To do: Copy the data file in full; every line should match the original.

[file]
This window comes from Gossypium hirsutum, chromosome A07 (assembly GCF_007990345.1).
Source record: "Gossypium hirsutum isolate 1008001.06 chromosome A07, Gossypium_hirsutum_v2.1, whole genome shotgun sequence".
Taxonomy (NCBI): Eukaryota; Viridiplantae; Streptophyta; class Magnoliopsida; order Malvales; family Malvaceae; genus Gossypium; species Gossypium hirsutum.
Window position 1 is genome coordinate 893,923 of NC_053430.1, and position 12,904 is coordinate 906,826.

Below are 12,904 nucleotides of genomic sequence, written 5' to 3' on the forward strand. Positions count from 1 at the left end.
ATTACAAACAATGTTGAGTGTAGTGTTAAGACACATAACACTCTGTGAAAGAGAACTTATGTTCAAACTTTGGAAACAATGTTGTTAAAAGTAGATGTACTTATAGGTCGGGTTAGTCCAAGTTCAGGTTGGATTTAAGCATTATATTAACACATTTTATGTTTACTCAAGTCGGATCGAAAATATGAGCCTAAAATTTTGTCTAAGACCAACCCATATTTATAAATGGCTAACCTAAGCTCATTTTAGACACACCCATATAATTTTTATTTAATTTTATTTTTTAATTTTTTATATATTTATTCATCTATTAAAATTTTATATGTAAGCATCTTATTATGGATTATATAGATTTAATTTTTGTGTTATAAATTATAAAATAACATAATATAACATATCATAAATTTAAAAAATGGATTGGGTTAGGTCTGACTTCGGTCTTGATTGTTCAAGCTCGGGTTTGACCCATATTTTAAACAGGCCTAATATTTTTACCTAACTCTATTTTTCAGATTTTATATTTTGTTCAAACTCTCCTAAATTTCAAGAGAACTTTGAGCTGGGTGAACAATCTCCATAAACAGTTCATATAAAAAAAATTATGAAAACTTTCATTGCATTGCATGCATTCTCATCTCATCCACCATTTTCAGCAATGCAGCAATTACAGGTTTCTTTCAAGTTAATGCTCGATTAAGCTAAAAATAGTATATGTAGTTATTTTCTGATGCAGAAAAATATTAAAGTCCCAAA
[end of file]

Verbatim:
This window comes from Gossypium hirsutum, chromosome A07 (assembly GCF_007990345.1).
Source record: "Gossypium hirsutum isolate 1008001.06 chromosome A07, Gossypium_hirsutum_v2.1, whole genome shotgun sequence".
Taxonomy (NCBI): Eukaryota; Viridiplantae; Streptophyta; class Magnoliopsida; order Malvales; family Malvaceae; genus Gossypium; species Gossypium hirsutum.
Window position 1 is genome coordinate 893,923 of NC_053430.1, and position 12,904 is coordinate 906,826.

Below are 12,904 nucleotides of genomic sequence, written 5' to 3' on the forward strand. Positions count from 1 at the left end.
ATTACAAACAATGTTGAGTGTAGTGTTAAGACACATAACACTCTGTGAAAGAGAACTTATGTTCAAACTTTGGAAACAATGTTGTTAAAAGTAGATGTACTTATAGGTCGGGTTAGTCCAAGTTCAGGTTGGATTTAAGCATTATATTAACACATTTTATGTTTACTCAAGTCGGATCGAAAATATGAGCCTAAAATTTTGTCTAAGACCAACCCATATTTATAAATGGCTAACCTAAGCTCATTTTAGACACACCCATATAATTTTTATTTAATTTTATTTTTTAATTTTTTATATATTTATTCATCTATTAAAATTTTATATGTAAGCATCTTATTATGGATTATATAGATTTAATTTTTGTGTTATAAATTATAAAATAACATAATATAACATATCATAAATTTAAAAAATGGATTGGGTTAGGTCTGACTTCGGTCTTGATTGTTCAAGCTCGGGTTTGACCCATATTTTAAACAGGCCTAATATTTTTACCTAACTCTATTTTTCAGATTTTATATTTTGTTCAAACTCTCCTAAATTTCAAGAGAACTTTGAGCTGGGTGAACAATCTCCATAAACAGTTCATATAAAAAAAATTATGAAAACTTTCATTGCATTGCATGCATTCTCATCTCATCCACCATTTTCAGCAATGCAGCAATTACAGGTTTCTTTCAAGTTAATGCTCGATTAAGCTAAAAATAGTATATGTAGTTATTTTCTGATGCAGAAAAATATTAAAGTCCCAAA